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John Nimmo (1819–1904)

by Ann M. Mitchell

This article was published:

John Nimmo (1819-1904), surveyor, businessman and parliamentarian, was born on 20 October 1819 in Catrine, Ayrshire, Scotland, son of John Nimmo, mason, and his wife Janet, née McClure. Trained in Glasgow, he arrived at Melbourne in the Abdallah with his wife Catherine, née Kelly, in July 1853. He had some capital and is said to have set up in his own contracting business but the shipping lists show him as a grocer, and his first recorded actions involve the separation of Emerald Hill (South Melbourne) from the Melbourne City Council in May 1855. He was appointed collector of rates and inspector of lodging-houses and nuisances for Emerald Hill in September; the post was divided in May 1856 and he was surveyor and inspector until September 1863. His major business interests thereafter are obscure. He was in coffee and spice wholesaling for some years and then moved into big business, misplacing his confidence in James Mirams and joining the directorates of the Essendon Land Tramway and Investment Co. (later Essendon Land and Finance Association), the Federal Coffee Palace and the Premier Permanent Building Land and Investment Association; he was chairman of the last two.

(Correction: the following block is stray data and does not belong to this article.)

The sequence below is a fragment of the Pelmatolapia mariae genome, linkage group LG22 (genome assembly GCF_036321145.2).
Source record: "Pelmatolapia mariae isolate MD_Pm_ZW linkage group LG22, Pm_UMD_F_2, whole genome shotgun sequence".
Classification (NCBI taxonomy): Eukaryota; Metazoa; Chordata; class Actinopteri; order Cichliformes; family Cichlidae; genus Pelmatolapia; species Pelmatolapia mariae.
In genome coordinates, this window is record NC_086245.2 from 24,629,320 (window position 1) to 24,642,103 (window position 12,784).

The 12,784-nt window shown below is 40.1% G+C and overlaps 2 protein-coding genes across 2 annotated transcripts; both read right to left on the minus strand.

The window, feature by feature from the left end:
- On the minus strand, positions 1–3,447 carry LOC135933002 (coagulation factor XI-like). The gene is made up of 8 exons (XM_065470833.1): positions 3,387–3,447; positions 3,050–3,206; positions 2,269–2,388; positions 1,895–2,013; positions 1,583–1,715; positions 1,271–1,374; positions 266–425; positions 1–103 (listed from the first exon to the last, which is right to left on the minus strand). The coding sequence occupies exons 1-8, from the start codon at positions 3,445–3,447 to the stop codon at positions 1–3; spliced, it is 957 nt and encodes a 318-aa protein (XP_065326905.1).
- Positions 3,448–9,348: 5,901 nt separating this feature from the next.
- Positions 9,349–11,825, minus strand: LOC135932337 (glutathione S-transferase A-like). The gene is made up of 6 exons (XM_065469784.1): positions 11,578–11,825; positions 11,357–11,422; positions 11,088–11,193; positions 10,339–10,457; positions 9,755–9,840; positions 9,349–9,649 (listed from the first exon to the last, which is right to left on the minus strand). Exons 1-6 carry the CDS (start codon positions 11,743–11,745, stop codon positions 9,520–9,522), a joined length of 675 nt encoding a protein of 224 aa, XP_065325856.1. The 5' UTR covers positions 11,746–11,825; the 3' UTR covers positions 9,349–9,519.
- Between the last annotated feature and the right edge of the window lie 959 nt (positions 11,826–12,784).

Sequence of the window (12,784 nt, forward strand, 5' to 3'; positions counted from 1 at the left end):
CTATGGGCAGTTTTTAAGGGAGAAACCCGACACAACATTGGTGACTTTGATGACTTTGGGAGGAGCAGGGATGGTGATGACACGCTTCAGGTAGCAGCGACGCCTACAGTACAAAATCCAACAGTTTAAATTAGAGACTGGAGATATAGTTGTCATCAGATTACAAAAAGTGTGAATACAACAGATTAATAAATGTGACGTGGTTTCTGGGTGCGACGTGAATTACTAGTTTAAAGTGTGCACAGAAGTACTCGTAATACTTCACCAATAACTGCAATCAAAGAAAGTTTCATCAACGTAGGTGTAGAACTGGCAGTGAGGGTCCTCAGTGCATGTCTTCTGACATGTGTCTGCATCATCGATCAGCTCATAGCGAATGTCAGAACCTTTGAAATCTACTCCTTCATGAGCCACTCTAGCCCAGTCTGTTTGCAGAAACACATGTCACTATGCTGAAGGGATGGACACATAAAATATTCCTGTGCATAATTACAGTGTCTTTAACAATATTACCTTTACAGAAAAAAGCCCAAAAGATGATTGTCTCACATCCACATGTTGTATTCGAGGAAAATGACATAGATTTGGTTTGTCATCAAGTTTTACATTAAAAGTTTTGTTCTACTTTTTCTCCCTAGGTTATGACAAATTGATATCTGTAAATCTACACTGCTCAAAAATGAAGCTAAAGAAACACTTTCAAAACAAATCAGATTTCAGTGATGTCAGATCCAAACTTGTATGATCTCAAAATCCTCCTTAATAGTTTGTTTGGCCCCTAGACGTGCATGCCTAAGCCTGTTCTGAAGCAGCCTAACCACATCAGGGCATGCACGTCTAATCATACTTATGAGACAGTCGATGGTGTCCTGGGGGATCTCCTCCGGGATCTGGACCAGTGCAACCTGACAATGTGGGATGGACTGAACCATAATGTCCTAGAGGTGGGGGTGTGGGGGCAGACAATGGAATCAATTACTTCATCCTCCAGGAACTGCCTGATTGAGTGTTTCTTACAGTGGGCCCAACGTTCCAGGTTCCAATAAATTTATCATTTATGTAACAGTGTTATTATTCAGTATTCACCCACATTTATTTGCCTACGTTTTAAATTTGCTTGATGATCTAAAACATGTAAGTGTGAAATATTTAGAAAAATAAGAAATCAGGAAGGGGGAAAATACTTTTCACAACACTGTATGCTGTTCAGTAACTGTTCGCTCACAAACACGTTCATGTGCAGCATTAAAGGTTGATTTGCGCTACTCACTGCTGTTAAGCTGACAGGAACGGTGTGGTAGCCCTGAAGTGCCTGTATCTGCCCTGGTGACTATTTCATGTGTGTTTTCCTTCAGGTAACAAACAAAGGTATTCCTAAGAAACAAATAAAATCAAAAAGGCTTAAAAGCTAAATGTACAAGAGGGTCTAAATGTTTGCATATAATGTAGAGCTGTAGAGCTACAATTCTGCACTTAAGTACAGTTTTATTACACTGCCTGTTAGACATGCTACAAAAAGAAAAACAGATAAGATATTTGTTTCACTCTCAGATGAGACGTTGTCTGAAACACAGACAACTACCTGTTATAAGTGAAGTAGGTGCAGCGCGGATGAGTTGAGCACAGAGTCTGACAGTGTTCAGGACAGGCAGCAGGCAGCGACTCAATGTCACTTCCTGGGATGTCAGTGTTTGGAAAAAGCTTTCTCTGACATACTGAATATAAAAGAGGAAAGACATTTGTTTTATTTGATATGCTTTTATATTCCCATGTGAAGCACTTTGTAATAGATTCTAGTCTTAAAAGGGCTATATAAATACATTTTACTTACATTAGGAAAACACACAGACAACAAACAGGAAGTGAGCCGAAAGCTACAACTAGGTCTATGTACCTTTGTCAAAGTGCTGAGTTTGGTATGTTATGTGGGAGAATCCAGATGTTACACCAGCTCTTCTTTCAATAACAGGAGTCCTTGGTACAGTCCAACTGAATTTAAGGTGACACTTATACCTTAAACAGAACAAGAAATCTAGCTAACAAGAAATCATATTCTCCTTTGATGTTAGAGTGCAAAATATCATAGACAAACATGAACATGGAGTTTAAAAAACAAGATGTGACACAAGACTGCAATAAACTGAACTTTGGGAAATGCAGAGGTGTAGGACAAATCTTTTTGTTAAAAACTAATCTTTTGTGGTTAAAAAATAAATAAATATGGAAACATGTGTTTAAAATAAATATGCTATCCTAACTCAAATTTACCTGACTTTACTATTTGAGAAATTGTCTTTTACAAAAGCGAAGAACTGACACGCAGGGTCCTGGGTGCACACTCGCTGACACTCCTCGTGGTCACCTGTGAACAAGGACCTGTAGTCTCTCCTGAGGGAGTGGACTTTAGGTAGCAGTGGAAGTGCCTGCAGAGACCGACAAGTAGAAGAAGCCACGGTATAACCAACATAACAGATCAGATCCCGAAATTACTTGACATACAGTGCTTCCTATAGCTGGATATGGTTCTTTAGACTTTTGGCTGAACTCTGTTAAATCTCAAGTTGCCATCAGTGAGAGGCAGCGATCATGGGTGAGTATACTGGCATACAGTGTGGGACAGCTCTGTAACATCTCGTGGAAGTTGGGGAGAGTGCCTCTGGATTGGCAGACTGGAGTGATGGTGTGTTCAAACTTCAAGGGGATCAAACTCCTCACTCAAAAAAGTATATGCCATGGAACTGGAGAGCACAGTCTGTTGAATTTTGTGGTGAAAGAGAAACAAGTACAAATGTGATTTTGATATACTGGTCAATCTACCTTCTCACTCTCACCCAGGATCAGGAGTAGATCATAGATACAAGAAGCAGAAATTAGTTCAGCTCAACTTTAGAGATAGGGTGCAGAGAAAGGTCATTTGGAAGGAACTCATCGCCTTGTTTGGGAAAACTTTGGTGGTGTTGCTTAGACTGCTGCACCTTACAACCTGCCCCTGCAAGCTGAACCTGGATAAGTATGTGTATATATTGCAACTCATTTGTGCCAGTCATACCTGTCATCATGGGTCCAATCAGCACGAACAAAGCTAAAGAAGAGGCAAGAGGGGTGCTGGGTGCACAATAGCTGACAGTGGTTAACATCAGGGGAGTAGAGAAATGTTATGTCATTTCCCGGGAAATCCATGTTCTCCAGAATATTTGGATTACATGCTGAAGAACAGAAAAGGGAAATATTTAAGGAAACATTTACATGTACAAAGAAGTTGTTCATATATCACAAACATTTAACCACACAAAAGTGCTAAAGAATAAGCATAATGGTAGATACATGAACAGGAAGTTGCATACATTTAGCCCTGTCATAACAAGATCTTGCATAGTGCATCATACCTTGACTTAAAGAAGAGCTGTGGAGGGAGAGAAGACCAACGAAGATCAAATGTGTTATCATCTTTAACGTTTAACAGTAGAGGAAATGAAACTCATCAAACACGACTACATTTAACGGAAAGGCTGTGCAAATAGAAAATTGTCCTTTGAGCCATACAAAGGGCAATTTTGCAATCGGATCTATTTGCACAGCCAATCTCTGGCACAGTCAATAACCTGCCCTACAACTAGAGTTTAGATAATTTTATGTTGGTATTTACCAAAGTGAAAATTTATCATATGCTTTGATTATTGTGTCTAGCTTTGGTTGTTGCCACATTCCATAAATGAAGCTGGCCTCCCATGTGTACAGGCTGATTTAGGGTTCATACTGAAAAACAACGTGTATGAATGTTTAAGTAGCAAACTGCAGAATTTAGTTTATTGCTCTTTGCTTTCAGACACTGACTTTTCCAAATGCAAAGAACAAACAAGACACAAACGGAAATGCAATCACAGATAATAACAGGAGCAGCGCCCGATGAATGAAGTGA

Mirams probably exploited Nimmo's reputation for honesty. Like most of his contemporaries, Nimmo had been optimistic to the point of irresponsibility; however, it was his initial investigations that led to the collapse of the Premier Permanent in 1889. At the resulting trials for fraud and conspiracy in October-December 1890 his probity was not challenged; he said that he lost everything in the Premier Permanent and could not afford a barrister for his defence. He did not use any of his directorates for unethical private gain and did not go bankrupt.